Avoiding The Samaritans

Avoiding The Samaritans

Friday’s Column: Supplemental Strength


Brent Pollard

I recall a decision in 1999 to take the “scenic route” home from the Richmond (Virginia) metropolitan area, where I had attended a lectureship, to my home in Coffee County, Tennessee. West Virginia and Kentucky indeed proved to be beautiful states, but I added about three hours to my trip. I was exhausted. I decided to stick to the fastest route in the future.

In New Testament times, there were many routinely taking the longer route. No, they were not enjoying the scenery. According to Charles F. Pfeifer, author of Baker’s Bible Atlas:

“Prejudice was so great that many Jews chose to detour across the Jordan and travel through Peraea, rather than go through the land of the despised Samaritan, when making trips from Galilee to Judah.”  (Pfeifer 1)

It appears a trip through Peraea was more palatable since it was a district inhabited by Jews during New Testament times. I wonder how many hours this detour added to their journeys?

Jesus made a point by traveling through Samaria on this one occasion. What was that point?  Everyone needs Him. I imagine this point seems less significant compared to the “meatier” portions of John 4. Typically, we focus on His discourse with the woman at the well. Yet, note verse 4. Translations vary in the wording, of course, but the gist is that Jesus had to travel through Samaria.  (I do not deny that His rationale may have been logistical, to save time. Regardless of the exact reasoning, however, Jesus intended for the Samaritans to hear the Gospel. We see early Christians taking the Gospel there in Acts 8. Therefore, Jesus provides an example by speaking to the Samaritan woman, showing Samaritans deserve the Truth.

That the Gospel is for all was a hard lesson for even the Apostles to learn. Consider the example of Peter. The Lord chose Peter to preach to the first Gentile convert to the Faith (cf. Acts 10.9-15,28). Even so, Paul had to later rebuke Peter for avoiding the company of Gentiles for the Jews who had recently come from Jerusalem (cf. Galatians 2.11-14). Can this not also be a hard lesson for us? In our era of identity politics, it is easy to feel uncomfortable among those who do not share our demographic. Thus, we go out of our way to avoid others with whom we share less in common. We avoid others because they have more or less melanin in their skin. Socioeconomic difference likewise becomes a justification for avoidance. Maybe we don’t want to associate with someone less educated than ourselves. Whatever the reason, we may go out of our way to avoid such persons.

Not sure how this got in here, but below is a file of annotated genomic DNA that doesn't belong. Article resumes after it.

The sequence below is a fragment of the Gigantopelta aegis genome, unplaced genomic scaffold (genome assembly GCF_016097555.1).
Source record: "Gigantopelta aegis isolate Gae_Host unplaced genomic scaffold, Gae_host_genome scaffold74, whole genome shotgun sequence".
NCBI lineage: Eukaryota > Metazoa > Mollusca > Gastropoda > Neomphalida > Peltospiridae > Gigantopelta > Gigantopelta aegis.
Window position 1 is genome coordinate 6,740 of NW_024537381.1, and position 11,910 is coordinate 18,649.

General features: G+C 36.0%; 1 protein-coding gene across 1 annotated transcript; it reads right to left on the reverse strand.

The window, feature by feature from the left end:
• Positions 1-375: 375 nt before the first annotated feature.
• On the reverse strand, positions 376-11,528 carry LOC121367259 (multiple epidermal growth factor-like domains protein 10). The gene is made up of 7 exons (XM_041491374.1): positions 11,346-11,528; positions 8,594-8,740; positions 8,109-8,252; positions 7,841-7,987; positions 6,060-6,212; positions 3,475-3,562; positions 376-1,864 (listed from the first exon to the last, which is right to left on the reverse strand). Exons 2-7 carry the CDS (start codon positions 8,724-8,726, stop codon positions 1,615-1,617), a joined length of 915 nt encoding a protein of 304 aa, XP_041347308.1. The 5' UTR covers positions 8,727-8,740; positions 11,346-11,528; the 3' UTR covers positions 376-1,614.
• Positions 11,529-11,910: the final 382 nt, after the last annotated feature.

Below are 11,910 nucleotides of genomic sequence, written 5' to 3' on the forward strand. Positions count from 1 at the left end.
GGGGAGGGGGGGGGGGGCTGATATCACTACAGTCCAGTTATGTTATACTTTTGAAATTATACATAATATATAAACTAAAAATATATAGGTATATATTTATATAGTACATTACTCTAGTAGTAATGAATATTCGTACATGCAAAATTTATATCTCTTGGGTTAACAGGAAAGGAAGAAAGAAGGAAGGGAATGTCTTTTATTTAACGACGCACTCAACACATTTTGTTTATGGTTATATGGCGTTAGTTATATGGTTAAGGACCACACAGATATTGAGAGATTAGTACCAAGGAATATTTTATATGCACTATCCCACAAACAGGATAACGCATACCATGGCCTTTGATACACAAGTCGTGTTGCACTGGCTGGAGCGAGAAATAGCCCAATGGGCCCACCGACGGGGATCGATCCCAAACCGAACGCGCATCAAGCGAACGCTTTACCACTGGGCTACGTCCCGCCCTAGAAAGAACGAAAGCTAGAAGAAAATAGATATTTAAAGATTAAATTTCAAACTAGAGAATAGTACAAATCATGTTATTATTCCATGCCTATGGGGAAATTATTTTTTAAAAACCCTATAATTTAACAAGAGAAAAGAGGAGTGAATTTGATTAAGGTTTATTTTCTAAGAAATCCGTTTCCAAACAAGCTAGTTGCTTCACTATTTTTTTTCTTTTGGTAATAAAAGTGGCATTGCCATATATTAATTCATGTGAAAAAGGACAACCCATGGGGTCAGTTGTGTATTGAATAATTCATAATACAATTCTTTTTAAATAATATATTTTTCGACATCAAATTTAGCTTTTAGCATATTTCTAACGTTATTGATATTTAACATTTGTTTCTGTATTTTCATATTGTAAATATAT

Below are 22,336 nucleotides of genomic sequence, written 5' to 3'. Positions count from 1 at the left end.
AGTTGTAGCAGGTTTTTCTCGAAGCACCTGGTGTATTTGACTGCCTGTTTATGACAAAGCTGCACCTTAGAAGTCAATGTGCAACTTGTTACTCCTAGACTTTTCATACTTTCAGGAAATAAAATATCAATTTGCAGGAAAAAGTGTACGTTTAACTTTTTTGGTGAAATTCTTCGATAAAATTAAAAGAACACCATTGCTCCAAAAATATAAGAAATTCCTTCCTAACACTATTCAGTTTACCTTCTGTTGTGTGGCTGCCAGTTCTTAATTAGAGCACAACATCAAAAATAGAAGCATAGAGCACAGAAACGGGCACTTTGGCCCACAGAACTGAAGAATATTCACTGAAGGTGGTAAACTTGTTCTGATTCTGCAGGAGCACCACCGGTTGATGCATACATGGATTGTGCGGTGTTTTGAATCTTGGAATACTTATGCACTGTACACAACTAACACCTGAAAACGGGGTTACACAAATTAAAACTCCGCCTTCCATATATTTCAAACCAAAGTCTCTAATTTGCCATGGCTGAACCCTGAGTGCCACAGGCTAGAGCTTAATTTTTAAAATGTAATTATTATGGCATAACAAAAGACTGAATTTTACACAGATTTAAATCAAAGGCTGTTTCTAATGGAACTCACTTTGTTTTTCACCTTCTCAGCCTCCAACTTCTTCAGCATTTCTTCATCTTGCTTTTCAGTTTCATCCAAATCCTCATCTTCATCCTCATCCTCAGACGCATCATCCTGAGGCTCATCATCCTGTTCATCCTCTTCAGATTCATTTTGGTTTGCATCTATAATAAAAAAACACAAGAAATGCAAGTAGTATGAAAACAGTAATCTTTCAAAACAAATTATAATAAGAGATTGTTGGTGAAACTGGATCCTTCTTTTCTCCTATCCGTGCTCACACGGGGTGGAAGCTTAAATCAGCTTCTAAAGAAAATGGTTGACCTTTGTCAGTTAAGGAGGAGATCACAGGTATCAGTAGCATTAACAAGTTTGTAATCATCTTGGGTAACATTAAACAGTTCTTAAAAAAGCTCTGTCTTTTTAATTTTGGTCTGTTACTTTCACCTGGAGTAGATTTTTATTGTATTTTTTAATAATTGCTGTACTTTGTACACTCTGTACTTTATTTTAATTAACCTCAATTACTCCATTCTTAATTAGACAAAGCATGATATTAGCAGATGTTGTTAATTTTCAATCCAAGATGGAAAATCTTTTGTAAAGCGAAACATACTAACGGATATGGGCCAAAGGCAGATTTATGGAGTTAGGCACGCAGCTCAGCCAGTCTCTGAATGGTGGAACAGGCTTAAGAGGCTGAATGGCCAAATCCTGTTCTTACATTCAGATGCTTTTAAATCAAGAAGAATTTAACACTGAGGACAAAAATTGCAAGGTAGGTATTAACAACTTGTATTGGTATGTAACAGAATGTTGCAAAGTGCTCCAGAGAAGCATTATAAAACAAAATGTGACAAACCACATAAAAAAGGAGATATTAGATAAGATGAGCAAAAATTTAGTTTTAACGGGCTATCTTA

It is time for us to stop the unnecessary detours we take to avoid contacting those making us “uncomfortable.” Everybody needs Jesus. The Lord expects that you and I must go through Samaria too!

Sources Cited:

1 “New Testament Palestine.” Baker’s Bible Atlas, by Charles F. Pfeiffer, Baker Book House Co., 1961, pg. 191. 

Because He Lives

Because He Lives

Wednesday’s Column: Third’s Words (Round 2)

Gary III

Gary Pollard

 

This song by the Gaithers was written in 1971 at the height of the Vietnam War. Also happening in this country was great civil unrest, school and public arena shootings, civil rights/suffrage/anti-war protests, political unrest, economic downturn, and concerns over the rising influence of communism. It was written during the Cold War when children had to do nuclear attack drills at school.
I never noticed how important the line, “this child can face uncertain days because He lives” was until seeing the year it was published. Those were definitely uncertain days.
Our time isn’t much different. I don’t have to elaborate on the stuff that makes our days uncertain – we’re very aware. We are able to handle what’s going on because He lives. No political unrest, civil disorder, threat of war, disease, or economic downturn can keep shut us down for good because He lives.
“Because He lives, I can face tomorrow. Because He lives, all fear is gone. Because I know He hold the future, and life is worth the living just because He lives.”